Crochet is without a doubt my first love, the craft I'm most skilled in. I learned when I was nine or ten years old, and just kept going. I have dozens of unfinished projects, literal hills of yarn, and a few cans full of hooks and needles. Sometimes I guess you could call it an addiction. I learned to knit a few years ago and have fallen in love with that as well - I love the smooth rhythm of the needles and the neat, finished look of the stitches. Recently I've gotten better ,and haven't bought any new yarn or started any new projects (read: haven't had enough time lately), but I'm looking forward to starting and finishing some fall projects, and perhaps coming up with some summer things ahead of time!
In the meantime, here are some tips and tricks I've learned along my yarny journey. Some of them are painfully obvious, but hey, everyone needs a reminder sometimes! I hope these are helpful.
-When making a join-as-you-go blanket, try to weave in the ends ahead of time. It saves time, and then you don't get that horrible sinking feeling when you finish the last motif and realize you have about a million ends to weave in before you're truly done. What a pain!
-This is stressed all over the place, but when you are buying yarn for a specific project, make sure you buy enough to finish the project! I've made the mistake of not buying enough yarn for something, going back to the store, and being unable to find the yarn again! It was clearance yarn, for one thing (headsmack), and a brand specific to the craft store (harder headsmack). Don't be like me - buy enough yarn to finish the project, or buy a brand and color you know you'll be able to find again if you need more.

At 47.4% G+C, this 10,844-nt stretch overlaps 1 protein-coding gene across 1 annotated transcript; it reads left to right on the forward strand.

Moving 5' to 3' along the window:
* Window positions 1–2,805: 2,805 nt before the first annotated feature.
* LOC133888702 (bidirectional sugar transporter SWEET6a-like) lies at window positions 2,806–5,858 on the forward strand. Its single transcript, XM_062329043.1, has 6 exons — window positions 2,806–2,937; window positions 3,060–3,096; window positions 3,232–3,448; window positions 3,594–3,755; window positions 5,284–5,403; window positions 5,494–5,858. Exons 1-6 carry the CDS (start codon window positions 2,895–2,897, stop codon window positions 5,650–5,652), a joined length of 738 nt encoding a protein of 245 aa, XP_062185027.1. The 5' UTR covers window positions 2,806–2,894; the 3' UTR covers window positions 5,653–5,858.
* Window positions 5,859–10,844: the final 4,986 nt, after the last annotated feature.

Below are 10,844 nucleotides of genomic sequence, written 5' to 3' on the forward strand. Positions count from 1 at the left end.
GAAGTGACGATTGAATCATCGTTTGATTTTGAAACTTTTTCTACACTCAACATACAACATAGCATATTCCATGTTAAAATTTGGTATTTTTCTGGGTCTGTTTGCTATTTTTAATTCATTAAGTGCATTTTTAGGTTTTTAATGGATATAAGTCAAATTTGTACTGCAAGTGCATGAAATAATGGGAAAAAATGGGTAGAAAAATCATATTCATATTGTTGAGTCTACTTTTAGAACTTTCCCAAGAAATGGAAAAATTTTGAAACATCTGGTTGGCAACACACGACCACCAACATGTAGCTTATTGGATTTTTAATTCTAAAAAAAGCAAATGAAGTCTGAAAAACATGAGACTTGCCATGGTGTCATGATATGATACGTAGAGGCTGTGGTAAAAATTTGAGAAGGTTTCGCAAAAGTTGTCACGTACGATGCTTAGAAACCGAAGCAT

-Measure your gauge. Oh, gauge. I never followed gauge instructions in the past. I used to be an avid subscriber to Crochet Today! magazine, and I would attempt many of their designs with gusto. Half of them never turned out right because I used the wrong weight yarn, the wrong hook, and never made a gauge swatch. Again, don't make that mistake! Take the time to crochet a gauge swatch, and make sure it measures up to the measurements in the pattern. There's no rush. If you do this step, you won't regret it. If your swatch is too big or too small, you'll know to adjust your hook size or yarn weight accordingly. And if your swatch measures out exactly like the pattern says, even better! Now you'll be able to create the design in your desired size without fear of the pattern turning out too big or too small. Yay! Time well spent, and frustrations avoided. I can't even begin to number the amount of times I've had to rip out an entire project because it turned out the wrong size. Worst. Ever.
-This is kind of a dumb piece of advice, and it will probably help no one and just embarrass me, but don't ever buy yarn amounts based on ounce. Check the yardage/meterage. When I was young and stupid (did that change?) I had no idea that I needed a certain amount of YARDS - I thought I could substitute four ounces of one brand yarn, for four ounces of another yarn brand. Not.
-Here is an amazing tutorial
from Lion Brand on winding a center-pull ball of yarn. I am SO glad I found this. Sometimes I am able to find the center pull in a skein of yarn that I buy, but most of the time I am stuck unrolling the yarn from the outside, and that's annoying. The skein rolls all over the place, off the couch and across the floor, and I have to stop working every five seconds in order to unroll enough yarn to keep going. I tried this tutorial on one of those huge, 500-yard twists of yarn you can buy at a bonafide yarn shop, and it turned out great. Give it a try! It will make your yarny life so much easier.
-When choosing a new project, treat it like picking out a new item of clothing. If it's for you, do you need it? Will you wear it? Is it practical? Are you going to have to spend a fortune on the yarn needed to make it? And is it absolutely worth it? These questions will help you decide what's practical, and hopefully save you time and money in the long run.
-If you are looking for a sizeable amount of 'new' yarn, head to your local thrift store and grab a sweater in a fiber and color that you like! Make sure you wash it first, and then start unraveling! Old sweaters are easy to unravel if you're careful. You'll get a whole new stash of fresh yarn for a mere fraction of the cost of brand new yarn!
I hope these tips helped out a bit. Thanks for reading!